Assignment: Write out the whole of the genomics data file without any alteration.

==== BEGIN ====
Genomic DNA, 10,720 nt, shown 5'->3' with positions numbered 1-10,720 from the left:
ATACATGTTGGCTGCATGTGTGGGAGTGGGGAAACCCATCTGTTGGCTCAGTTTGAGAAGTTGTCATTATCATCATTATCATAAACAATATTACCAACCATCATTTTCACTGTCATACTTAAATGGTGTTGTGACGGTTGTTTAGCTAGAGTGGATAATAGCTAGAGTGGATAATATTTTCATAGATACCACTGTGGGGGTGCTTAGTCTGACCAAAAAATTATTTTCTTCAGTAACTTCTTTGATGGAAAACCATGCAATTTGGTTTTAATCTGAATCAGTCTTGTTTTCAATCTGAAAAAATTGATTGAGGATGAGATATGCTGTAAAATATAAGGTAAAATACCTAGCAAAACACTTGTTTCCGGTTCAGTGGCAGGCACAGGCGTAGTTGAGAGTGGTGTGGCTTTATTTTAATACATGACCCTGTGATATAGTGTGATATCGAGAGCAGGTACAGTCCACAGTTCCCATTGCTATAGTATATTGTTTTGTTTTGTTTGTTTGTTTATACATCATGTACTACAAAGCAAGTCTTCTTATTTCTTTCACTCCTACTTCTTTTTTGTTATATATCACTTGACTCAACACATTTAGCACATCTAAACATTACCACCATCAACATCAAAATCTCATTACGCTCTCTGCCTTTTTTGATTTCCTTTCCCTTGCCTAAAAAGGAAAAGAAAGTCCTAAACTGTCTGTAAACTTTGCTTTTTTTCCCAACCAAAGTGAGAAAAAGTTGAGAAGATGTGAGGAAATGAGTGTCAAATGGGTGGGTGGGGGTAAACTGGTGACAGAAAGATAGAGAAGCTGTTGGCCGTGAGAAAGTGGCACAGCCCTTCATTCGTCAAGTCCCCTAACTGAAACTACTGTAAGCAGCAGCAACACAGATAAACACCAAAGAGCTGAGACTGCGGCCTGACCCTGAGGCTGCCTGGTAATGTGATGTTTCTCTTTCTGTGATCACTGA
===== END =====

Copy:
Genomic DNA, 10,720 nt, shown 5'->3' with positions numbered 1-10,720 from the left:
ATACATGTTGGCTGCATGTGTGGGAGTGGGGAAACCCATCTGTTGGCTCAGTTTGAGAAGTTGTCATTATCATCATTATCATAAACAATATTACCAACCATCATTTTCACTGTCATACTTAAATGGTGTTGTGACGGTTGTTTAGCTAGAGTGGATAATAGCTAGAGTGGATAATATTTTCATAGATACCACTGTGGGGGTGCTTAGTCTGACCAAAAAATTATTTTCTTCAGTAACTTCTTTGATGGAAAACCATGCAATTTGGTTTTAATCTGAATCAGTCTTGTTTTCAATCTGAAAAAATTGATTGAGGATGAGATATGCTGTAAAATATAAGGTAAAATACCTAGCAAAACACTTGTTTCCGGTTCAGTGGCAGGCACAGGCGTAGTTGAGAGTGGTGTGGCTTTATTTTAATACATGACCCTGTGATATAGTGTGATATCGAGAGCAGGTACAGTCCACAGTTCCCATTGCTATAGTATATTGTTTTGTTTTGTTTGTTTGTTTATACATCATGTACTACAAAGCAAGTCTTCTTATTTCTTTCACTCCTACTTCTTTTTTGTTATATATCACTTGACTCAACACATTTAGCACATCTAAACATTACCACCATCAACATCAAAATCTCATTACGCTCTCTGCCTTTTTTGATTTCCTTTCCCTTGCCTAAAAAGGAAAAGAAAGTCCTAAACTGTCTGTAAACTTTGCTTTTTTTCCCAACCAAAGTGAGAAAAAGTTGAGAAGATGTGAGGAAATGAGTGTCAAATGGGTGGGTGGGGGTAAACTGGTGACAGAAAGATAGAGAAGCTGTTGGCCGTGAGAAAGTGGCACAGCCCTTCATTCGTCAAGTCCCCTAACTGAAACTACTGTAAGCAGCAGCAACACAGATAAACACCAAAGAGCTGAGACTGCGGCCTGACCCTGAGGCTGCCTGGTAATGTGATGTTTCTCTTTCTGTGATCACTGA